It’s Friday night. All of Dominic De La Torre’s friends are at the Del Norte High School football game. And him? His plans include cleaning his grandmother’s dentures, cooking for her, changing her diaper and carrying her to bed.
There was nowhere else on Earth he would rather be.
De La Torre, now a first-year biomedical engineering major at USC Viterbi, served as a primary caretaker for his grandmother, taking on adult responsibilities while still just a child himself. From eighth grade until her death at age 90 from dementia during his junior year of high school, he devoted 12 to 16 hours a week to her care, on top of homework and extracurricular activities.
“There were some points where I definitely felt like it was too much for me. Some of my friends were off going to football games and stuff, and I couldn’t go,” De La Torre said. “But I’m so glad I could be there for her.”
Just as she was glad she could be there for him, her beloved apo.
A native of Philippines, Natalia De La Torre grew up in a poor section of the capital city of Manila. Overcoming sexism and class and economic barriers, she earned a medical degree and had a successful career as a general practitioner, delivering thousands of babies along the way.
In 1995 De La Torre moved to the United States with her son, Dominic’s father, for a better life. Unfortunately, she could not practice medicine in America. Years later, when Dominic’s parents went to work, Grandma Natalia would often watch her young grandson during the day.
“I honestly think that she contributed so much to my academic inquisitiveness, and to my work ethic as well,” he said. “She would teach me math, reading comprehension, spelling and science — everything.”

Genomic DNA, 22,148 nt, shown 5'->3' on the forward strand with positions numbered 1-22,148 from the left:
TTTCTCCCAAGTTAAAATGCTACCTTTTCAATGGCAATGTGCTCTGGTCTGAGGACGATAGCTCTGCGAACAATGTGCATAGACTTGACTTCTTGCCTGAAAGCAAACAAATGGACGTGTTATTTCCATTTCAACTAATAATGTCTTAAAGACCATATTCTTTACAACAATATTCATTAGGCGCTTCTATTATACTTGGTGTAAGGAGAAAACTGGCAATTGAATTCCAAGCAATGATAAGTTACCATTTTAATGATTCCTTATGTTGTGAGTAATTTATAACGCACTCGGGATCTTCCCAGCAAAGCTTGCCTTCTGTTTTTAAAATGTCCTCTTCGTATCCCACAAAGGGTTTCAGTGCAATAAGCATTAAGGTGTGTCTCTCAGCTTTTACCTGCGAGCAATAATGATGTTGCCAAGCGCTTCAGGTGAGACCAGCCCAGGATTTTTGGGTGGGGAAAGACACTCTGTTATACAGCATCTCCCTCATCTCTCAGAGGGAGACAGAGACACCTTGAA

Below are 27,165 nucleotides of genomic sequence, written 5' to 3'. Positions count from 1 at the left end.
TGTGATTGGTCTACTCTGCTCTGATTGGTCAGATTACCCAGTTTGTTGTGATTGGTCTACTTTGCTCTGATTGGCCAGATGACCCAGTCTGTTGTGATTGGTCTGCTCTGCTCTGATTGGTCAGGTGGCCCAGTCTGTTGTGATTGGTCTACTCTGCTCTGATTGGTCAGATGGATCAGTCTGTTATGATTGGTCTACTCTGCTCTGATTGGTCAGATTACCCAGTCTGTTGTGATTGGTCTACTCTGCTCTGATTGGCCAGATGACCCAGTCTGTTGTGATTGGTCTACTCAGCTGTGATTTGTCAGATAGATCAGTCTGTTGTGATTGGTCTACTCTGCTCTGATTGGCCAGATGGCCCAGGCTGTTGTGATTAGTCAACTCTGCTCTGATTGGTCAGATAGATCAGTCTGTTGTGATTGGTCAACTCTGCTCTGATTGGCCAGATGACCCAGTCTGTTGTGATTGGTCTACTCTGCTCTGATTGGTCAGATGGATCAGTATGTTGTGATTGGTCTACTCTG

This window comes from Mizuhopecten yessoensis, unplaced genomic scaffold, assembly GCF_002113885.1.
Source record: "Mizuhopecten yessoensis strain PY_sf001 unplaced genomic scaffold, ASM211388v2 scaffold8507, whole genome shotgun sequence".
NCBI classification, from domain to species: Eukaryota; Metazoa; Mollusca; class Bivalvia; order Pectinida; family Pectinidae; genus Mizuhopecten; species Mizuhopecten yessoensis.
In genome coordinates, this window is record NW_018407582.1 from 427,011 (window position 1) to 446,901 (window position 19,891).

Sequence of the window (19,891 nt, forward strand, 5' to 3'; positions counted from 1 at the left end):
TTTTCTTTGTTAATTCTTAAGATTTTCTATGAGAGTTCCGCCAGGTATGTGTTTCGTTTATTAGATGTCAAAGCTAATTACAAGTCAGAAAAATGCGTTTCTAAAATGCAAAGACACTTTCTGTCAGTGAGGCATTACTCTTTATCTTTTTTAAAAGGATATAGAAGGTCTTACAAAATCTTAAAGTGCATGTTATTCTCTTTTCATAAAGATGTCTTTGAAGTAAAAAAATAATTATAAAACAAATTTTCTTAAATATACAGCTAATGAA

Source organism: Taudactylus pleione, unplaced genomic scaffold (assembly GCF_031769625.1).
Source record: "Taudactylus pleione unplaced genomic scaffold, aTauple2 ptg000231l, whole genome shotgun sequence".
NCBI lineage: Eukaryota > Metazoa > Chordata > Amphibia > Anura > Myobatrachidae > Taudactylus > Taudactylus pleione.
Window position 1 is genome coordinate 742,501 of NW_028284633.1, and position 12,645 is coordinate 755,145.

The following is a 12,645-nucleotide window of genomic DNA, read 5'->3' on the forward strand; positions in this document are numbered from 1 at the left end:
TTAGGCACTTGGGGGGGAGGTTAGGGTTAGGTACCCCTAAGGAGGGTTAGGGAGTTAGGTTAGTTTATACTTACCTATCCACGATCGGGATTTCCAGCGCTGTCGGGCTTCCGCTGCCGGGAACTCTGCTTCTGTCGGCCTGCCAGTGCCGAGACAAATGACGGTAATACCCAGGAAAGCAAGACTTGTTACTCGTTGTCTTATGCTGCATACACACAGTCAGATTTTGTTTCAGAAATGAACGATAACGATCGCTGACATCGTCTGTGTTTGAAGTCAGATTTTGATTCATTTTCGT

Natalia also helped cultivate his love for music. Although his parents’ encouragement and his steadfast commitment led him to master the piano, violin and viola, De La Torre said his grandmother’s support meant a lot.
“She always told me that music was stimulating for the brain and that it would help me perform well academically,” he said. “She knew how to play the piano and would sometimes play the piece ‘Chopsticks’ with me.”
When her health deteriorated, De La Torre often dropped by her room to play the viola for her. “She smiled a lot,” he said.
Under her positive influence, De La Torre blossomed at Del Norte High in San Diego. There, he served as an ambassador to the National Honors Society, one of only 10 nationally; was the second principal violist for San Diego Youth Symphony; and held local and statewide offices for HOSA, an organization committed to cultivating the next generation of global health care leaders.
Natalia’s death late in 2021 devastated De La Torre. Still, her memory continues to inspire.
“I want to become an anesthesiologist and make sure patients stay safe and comfortable, kind of like I did with my grandmother,” he said. “She’s what really motivates me.”
Published on January 18th, 2024
Last updated on January 22nd, 2024